Tips From the Pros
Let the River Run Wild
Well outdoorsman, here we are, feeling the change of seasons from winter to spring. With the transition of weather we all have similar battles deciding on what to do this time of year. Some of these things might be trading in your pants for shorts, dusting off the lawn mower for the first cut of the year, or even getting a late start on the diet from your New Year's resolution. However, the idea that comes to my mind is to grab your fishing gear and hit up the local river for some sometimes "over-looked" fish.
During this time of year many people don't take the time on some fun filled species of fish that not only are fun to catch but good to eat, such as Walleye, Suckers, and Steelhead. I say over-looked not because you might not know they are there, or that you don't know how to fish for them, but these species of fish are not viewed as a fun type of fish sometimes. I feel these three species of fish are sometimes never pursued due to lack of knowledge of the fish, looked at as a boring fish to catch, and/or they're not shown on TV like, say Bass or saltwater fish are.
If these species have been in the back of your mind, research them. The internet is a great way to learn the setups, rigs, approach and calendar of having the best success rate. Once you become educated on these fish, I recommend involving a family member, or a friend that you can enjoy the experience with and that can learn with you. If you know how to fish these specific species, take someone that's never fished for them and pass on your knowledge. One of our favorite things about fishing is passing down knowledge and getting others involved.
As for ways to approach these fish, there are many to choose from. Most importantly, know when the fish are "running". Running is a term used by fishermen to tell when the particular fish are in the river heavy due to their inner sense of migration for reproduction, also known as spawning. The good thing about this is it's easier to find where the fish are schooled up. Look for fishermen to be grouped up on a break jigging for Walleye, or sitting on the bank fishing deep holes in the rivers bend for Suckers, or driving by waterfalls and fish ladder's packed with Steelhead fishermen.
For Walleye there are more tips and ways to fish for these buggers than there are bucks on EP Pro-Staffer Lannie Ross' wall. You can run anything from crank baits and minnow tipped slip bobbers to vertical jigging or just simply dragging a crawler along the bottom of your local lake or river. 6'- 7' ft. medium-light action rods seem to be most popular topped with your favorite spinning reel; 6-12# monofilament or braided line is my preferred choice. Now remember most Walleye don't run up into the 10 plus pound range, so there is little need to go overkill on your tackle.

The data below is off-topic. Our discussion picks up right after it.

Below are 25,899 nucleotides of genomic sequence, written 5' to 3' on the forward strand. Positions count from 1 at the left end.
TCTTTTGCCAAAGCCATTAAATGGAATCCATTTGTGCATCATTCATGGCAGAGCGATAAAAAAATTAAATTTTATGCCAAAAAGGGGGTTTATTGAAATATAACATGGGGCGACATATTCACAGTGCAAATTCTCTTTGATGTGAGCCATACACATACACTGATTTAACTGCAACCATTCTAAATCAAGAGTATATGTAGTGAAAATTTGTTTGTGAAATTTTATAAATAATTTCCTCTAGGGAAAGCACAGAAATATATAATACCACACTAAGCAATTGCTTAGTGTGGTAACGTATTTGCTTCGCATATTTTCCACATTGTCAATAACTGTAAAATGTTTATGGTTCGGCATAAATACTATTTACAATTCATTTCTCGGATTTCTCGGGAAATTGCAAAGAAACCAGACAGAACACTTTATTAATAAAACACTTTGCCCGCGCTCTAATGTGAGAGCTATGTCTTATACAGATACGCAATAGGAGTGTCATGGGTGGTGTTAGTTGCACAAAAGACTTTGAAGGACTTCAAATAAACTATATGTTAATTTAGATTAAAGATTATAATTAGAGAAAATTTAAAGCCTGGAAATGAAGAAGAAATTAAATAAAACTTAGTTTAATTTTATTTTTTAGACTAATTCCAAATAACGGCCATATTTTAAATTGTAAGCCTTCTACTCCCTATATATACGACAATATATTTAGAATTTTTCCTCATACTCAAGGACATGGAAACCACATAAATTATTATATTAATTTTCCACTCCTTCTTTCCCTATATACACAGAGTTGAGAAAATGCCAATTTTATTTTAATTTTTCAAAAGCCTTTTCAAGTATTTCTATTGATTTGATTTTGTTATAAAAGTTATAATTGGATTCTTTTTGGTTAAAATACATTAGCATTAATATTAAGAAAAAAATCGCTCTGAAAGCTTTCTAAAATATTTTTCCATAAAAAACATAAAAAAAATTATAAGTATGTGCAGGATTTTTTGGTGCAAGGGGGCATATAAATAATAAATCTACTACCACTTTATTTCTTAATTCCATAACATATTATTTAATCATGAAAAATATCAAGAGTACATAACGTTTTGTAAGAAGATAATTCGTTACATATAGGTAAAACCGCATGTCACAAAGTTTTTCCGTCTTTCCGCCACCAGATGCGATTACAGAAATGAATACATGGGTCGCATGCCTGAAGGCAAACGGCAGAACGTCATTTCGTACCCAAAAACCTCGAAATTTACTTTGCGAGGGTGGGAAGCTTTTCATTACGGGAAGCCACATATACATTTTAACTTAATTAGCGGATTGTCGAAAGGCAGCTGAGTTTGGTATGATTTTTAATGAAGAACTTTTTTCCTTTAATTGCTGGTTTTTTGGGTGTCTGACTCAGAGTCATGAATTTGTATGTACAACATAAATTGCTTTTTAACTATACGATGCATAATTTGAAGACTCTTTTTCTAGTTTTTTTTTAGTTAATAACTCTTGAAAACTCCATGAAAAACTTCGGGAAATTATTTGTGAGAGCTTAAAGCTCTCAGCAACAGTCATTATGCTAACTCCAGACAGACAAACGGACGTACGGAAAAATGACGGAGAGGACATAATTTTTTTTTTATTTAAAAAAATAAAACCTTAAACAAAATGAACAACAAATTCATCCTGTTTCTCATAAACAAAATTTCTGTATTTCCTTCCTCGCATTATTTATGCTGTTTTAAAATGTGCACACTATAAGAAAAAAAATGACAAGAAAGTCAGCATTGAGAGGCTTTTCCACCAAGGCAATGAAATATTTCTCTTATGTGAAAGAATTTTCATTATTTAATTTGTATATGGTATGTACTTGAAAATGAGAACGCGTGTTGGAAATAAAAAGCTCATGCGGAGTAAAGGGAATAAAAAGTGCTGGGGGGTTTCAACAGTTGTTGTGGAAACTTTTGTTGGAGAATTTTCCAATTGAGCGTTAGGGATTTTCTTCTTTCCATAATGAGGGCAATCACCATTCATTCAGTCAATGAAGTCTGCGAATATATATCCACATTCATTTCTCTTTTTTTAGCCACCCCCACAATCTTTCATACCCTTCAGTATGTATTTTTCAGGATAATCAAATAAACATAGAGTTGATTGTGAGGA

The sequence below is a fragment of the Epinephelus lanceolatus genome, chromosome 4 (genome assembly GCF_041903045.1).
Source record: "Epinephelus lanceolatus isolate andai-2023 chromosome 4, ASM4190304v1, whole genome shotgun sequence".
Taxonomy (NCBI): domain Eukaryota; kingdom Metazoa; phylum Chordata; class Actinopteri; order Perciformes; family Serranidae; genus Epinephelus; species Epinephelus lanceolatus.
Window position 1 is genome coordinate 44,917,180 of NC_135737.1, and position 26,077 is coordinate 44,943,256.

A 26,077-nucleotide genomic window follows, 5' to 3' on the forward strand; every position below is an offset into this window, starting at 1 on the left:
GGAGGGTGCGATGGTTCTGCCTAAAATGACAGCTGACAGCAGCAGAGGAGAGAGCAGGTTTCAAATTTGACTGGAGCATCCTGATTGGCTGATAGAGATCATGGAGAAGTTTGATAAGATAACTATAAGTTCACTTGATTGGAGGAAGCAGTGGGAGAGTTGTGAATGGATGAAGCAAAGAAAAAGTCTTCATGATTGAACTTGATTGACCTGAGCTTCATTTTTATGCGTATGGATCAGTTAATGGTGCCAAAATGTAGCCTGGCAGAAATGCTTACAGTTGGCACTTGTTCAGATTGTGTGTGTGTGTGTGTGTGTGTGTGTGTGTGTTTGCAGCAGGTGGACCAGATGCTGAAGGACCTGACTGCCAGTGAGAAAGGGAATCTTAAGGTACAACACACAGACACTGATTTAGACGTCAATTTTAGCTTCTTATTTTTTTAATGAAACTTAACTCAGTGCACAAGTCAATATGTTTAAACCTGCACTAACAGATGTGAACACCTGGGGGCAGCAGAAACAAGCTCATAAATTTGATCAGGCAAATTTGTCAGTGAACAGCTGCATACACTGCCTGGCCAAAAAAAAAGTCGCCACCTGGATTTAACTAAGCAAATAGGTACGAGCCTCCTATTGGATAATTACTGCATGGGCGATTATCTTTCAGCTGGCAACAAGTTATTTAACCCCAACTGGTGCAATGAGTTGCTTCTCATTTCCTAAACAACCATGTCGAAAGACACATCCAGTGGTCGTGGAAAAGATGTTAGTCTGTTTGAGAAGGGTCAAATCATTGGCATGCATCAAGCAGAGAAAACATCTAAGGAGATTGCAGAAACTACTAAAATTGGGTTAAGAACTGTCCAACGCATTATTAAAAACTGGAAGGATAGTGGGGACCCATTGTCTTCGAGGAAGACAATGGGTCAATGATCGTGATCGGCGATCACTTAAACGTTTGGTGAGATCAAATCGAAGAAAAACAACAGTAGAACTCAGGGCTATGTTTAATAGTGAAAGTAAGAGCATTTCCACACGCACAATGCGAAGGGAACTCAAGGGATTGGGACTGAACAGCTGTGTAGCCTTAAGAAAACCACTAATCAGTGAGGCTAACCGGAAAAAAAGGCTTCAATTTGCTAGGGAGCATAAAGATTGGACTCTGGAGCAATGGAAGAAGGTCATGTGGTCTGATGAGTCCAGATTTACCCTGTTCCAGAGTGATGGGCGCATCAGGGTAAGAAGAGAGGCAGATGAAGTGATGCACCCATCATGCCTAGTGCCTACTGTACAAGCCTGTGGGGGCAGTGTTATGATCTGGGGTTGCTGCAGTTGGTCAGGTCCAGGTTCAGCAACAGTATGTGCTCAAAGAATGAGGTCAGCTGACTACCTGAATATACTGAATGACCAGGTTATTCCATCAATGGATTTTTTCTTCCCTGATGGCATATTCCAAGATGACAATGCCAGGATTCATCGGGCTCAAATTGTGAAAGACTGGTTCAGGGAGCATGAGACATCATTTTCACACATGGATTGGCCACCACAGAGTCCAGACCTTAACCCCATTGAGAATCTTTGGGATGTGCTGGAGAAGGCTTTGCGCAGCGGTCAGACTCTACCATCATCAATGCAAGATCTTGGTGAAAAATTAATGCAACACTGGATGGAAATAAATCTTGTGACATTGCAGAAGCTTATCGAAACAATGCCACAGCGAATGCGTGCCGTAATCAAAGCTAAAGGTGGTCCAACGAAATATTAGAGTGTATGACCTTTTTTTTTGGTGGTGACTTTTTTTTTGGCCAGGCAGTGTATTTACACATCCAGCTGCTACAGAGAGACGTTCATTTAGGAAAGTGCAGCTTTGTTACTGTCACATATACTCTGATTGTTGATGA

Some anglers consider Suckers to be garbage fish, but in my experience they're are about as much fun as one can have with a fishing rod in-hand. These odd looking fish are great starter fish, much like bluegills are, for youngsters; heck they're great for all ages. They can be so much fun to catch and they make for a great day on the banks of the river for the whole family. Tackle for these somewhat majestic fish is quite plain and simple; all you need is any old fishing rod and sinkers ranging from 1/4 - 4oz., depending on river current. A good #4 bait holder hook topped off with a big slimy night crawler is all you need to have great family oriented time fishing!
Now, onto the "silver bullet", the Steelhead. The Steelhead, much like Walleye, has seemingly endless ways of approach. Some of the more popular ways include: drifting slip bobbers with flies, spawn, or wax worms underneath, to bottom bouncing flies and spawn through good undercut banks, all the way to sitting at the head of a hole and letting deep diving crank baits work. Rods seem to vary with 9'-12' noodle rods seeming to be the best bet. Most any mid to large size spinning reel with a good drag should be just fine, spooled up with anywhere from 4-12 lb. line being the most common. Another good thing to have is a fishing partner and a net, because once you get the hook set, these fish can reach blistering speeds. So put on your waders and head to the river, but remember, hold to on!
Research these species and get to know how to fish for them, or ask a friend that's knowledgeable. Go into fishing these species with the mind set that you're new to that particular game and at first you might not catch as many fish as you'd like. Even if that's the case, look at the beauty of the environment around you and what it has to offer.
Well, I hope I fired you up a bit about spring fishing for the "overlooked" fish. I assure you it is a worthwhile pastime. So until next time keep your hooks sharp and your waders strapped. Good luck and God Bless!